NASHVILLE, Tenn. — The alt right is struggling to hold itself together. It’s dealing with infighting and money problems, and some of its leaders have decided they can’t risk holding events that are open to the public. One reason for that is antifa, the anti-fascist activists best known for punching Nazis but who also engage in digital counterintelligence, infiltrating white nationalist message boards and chat rooms to find out who they are and what they’re doing.
In late April, anti-fascist activists camped out in the woods of rural Tennessee the night before the American Renaissance conference, an annual gathering of white collar white nationalists who try to put an intellectual sheen on racism. They hoped to get the conference cancelled, or at least make it unpleasant for attendees. For some, it did not matter if some of the tactics they used were seen as unethical. In the conference’s hotel parking lot, they’d seen a car with a license plate that referenced Zyklon B, the chemical used in German gas chambers in the Holocaust.
“They're proud of things that cost millions and millions and millions of deaths. It makes them happy. And I don't feel bad for ruining their fucking weekend,” an activist who goes by Naya told VICE News.
"You're a badass"
The brutality of these particular activists’ physical violence contrasts with the sophistication of their intelligence gathering. Much of that is done through catfishing. Specifically, “pretending to be a girl,” an activist called Junto said. They create female identities on social networks where white nationalists congregate like Gab and VK, and give them praise. Lines like, “‘You're a badass.’ ‘You're so good at what you do,’” Junto said. “‘Teach me.’ ‘How do I be a part?’ ‘Where can you pick me up in a parking lot?’” He explained, “That's using their misogyny against them. They can't quite fathom that they could ever be duped by a female.”
The weekend before, several of the anti-fascists campers had been in Newnan, Georgia, to disrupt a neo-Nazi rally of reportedly less than 30 people. But it was in Michigan in March they experienced what Junto described as the “most successful operation we ever had.”
Prominent white nationalist Richard Spencer had successfully sued to be allowed to speak on a few college campuses, but his speech at Michigan State University did not go well. He ended up speaking to a couple dozen people, many of them journalists, in a dreary building that held livestock auctions. The anti-fascists fought off a line of white nationalist supporters.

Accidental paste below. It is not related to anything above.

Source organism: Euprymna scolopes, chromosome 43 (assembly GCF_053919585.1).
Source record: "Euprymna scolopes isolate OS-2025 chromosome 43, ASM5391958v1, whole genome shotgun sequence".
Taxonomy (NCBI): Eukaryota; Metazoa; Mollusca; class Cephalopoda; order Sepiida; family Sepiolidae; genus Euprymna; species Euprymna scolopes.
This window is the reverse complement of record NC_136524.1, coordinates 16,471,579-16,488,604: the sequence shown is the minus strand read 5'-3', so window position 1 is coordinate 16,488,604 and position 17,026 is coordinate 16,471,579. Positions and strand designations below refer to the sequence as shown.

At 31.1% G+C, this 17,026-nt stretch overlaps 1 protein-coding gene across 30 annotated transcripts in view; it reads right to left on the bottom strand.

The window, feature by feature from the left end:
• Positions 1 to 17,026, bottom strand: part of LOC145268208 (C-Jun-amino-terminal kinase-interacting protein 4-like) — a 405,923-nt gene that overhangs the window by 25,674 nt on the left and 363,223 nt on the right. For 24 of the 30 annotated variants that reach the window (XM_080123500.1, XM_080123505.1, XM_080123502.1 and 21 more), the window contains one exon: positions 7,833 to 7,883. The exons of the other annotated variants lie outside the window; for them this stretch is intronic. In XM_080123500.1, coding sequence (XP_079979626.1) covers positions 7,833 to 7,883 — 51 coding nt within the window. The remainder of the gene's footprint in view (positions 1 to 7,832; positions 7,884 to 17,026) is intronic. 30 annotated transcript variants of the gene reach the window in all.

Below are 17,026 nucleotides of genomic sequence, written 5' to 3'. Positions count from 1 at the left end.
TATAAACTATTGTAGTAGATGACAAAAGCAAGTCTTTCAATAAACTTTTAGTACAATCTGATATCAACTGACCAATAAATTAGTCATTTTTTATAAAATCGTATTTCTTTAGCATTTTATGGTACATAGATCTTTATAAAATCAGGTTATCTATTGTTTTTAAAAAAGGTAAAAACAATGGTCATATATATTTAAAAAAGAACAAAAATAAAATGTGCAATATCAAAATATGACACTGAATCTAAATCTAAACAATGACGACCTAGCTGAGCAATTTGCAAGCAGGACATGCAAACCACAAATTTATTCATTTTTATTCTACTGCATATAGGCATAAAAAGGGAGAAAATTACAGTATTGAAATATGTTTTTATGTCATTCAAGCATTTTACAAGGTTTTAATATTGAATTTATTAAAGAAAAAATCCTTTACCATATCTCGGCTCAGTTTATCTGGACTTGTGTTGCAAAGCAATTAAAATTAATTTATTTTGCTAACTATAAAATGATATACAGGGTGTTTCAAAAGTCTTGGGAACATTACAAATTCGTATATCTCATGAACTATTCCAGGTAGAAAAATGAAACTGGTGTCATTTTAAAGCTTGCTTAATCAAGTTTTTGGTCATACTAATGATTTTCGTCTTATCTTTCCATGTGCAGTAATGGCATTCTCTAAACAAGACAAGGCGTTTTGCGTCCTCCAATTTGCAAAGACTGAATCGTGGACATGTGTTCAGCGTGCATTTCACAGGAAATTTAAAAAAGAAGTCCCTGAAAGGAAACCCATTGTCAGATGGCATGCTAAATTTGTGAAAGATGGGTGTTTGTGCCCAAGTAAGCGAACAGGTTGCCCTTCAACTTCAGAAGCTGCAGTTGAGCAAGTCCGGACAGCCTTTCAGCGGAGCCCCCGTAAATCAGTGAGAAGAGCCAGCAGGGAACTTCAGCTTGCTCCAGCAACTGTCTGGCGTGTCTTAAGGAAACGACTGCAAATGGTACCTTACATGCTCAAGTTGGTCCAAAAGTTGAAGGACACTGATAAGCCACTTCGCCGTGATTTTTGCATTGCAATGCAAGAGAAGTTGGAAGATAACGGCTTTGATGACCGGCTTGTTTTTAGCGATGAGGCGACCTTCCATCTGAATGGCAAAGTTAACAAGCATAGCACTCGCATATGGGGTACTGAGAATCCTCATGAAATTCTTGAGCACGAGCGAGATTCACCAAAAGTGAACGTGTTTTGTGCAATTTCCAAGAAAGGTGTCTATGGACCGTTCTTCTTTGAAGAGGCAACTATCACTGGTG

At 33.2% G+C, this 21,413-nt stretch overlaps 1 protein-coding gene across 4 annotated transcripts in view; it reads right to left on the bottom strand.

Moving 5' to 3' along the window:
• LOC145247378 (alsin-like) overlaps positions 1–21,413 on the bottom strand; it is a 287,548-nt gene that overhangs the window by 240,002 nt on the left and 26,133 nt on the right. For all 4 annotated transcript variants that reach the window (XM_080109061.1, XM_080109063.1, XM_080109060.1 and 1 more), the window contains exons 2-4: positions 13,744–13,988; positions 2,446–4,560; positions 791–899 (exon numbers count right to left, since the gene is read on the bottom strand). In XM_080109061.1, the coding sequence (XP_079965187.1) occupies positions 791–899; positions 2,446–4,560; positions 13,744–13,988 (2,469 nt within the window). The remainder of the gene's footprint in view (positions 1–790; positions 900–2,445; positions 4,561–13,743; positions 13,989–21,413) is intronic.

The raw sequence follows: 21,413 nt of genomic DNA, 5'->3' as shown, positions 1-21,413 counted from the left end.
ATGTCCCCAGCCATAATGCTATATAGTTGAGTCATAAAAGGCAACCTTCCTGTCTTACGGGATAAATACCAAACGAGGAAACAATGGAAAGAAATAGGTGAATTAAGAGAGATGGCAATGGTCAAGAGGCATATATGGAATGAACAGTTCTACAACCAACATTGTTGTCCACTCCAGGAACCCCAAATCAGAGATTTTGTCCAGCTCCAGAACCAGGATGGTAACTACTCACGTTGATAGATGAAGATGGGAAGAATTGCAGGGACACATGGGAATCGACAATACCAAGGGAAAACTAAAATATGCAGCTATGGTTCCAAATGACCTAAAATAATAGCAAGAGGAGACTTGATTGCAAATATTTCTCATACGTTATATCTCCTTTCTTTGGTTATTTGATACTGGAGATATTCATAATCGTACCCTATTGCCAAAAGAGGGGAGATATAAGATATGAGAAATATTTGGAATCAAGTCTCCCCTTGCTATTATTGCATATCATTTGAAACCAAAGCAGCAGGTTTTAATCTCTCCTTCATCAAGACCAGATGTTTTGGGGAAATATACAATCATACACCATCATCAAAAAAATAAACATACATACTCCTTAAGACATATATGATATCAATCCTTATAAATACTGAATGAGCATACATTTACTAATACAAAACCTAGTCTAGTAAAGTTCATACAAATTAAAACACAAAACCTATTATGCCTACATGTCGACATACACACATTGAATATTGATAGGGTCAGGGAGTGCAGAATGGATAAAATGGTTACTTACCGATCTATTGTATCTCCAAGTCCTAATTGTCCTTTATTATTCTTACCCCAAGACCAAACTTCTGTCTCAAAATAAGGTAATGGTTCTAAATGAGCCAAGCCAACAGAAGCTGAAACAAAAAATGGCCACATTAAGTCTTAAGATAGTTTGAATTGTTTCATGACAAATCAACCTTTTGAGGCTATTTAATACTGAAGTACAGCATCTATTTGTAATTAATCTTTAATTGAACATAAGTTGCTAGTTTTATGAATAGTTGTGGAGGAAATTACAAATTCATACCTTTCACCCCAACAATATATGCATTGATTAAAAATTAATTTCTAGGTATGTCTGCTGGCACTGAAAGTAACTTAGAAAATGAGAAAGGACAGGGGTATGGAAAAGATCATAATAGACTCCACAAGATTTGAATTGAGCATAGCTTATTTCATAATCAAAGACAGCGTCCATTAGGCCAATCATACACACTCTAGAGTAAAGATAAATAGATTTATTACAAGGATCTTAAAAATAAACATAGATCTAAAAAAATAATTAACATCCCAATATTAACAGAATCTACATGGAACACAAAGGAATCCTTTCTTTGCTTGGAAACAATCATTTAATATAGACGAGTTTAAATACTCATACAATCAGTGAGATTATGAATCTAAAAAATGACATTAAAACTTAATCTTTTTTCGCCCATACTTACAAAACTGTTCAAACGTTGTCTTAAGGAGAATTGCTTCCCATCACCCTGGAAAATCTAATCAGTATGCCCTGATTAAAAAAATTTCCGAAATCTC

The night before, the anti-fascists say they figured out where the white nationalists were staying, paid a hotel worker for information, and booked a room across the hall. They got in car chases. Matthew Heimbach, then head of the white supremacist Traditionalist Workers Party, confirmed to VICE News that nails were thrown in front of their cars, and popped their tires.
A few days later, Spencer cancelled his college tour. "Antifa is winning to the extent that they are willing to go further than anyone else,” Spencer said in a video posted on YouTube. “In terms of just violence, intimidation, general nastiness, they are willing to do things that no one else is willing to do.”
Naya admitted it was possible there were people among the anti-fascists who were there to do violence for the sake of violence. How do they weed them out? “We don’t,” he said. He does not worry that that could mean the movement was morally compromised. Asked whether violent people might create a backlash, Naya said, “I don't know. I honestly don't know. … I mean that's a possible eventuality. But at the very least if that were to happen hopefully we would have beaten them and then Nazis don't organize anymore and they go away forever.“
But in a way, violence has made face-to-face interactions with white nationalists harder. Police are better prepared. In Tennessee, the American Renaissance conference appeared to go on as planned. It was hard for the anti-fascists to know, because they weren’t allowed in the building. They were limited to a protest pen across a road that was filled with police. A sniper was on the roof. Naya and Junto briefly entertained the idea of an amphibious assault, because a triathlon was happening in the same park that day, and the swim portion was in a lake behind the building. But it was deemed to risky. “You don’t win every battle,” Naya said. But, “I wouldn't I wouldn't feel right tomorrow morning if I hadn't been here.”
Junto said that Spencer’s decision to quit kept him motivated. “To see it visually come from the mouth of the fucking leader of those fools… To say 'I give up.' I mean he was probably is the most prominent and most widely accepted within the alt right… And he gave up,” Junto said. “That's what we're there to do. Our entire, our goal isn't to, you know, beat people up, break shit, or do violence. Our goal is to make them quit doing their shit. And so every one of them that falls apart and quits or gives up, that's a huge victory.”
This segment originally aired May 2, 2018 on VICE News Tonight on HBO.